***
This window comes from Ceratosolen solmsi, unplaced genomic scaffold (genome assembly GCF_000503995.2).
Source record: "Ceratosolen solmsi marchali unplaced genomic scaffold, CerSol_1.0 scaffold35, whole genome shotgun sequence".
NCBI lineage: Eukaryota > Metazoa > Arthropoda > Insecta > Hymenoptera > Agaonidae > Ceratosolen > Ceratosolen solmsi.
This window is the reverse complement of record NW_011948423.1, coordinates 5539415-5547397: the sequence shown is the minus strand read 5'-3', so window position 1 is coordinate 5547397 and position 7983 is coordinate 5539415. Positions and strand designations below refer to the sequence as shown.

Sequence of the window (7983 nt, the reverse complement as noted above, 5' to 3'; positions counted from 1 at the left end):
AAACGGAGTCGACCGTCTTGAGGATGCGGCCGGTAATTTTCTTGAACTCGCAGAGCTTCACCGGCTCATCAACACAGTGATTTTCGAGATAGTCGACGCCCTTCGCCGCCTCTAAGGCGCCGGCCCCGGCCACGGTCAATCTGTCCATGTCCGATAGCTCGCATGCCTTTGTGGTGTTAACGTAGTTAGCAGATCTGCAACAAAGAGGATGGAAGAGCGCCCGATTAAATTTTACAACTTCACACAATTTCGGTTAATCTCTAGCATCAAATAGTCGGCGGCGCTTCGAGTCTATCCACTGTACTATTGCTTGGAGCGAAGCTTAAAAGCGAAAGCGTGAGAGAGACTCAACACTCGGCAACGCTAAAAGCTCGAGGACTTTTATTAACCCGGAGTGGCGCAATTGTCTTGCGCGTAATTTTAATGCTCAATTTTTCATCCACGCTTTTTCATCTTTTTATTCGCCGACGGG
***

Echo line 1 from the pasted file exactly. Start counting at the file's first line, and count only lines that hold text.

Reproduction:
This window comes from Ceratosolen solmsi, unplaced genomic scaffold (genome assembly GCF_000503995.2).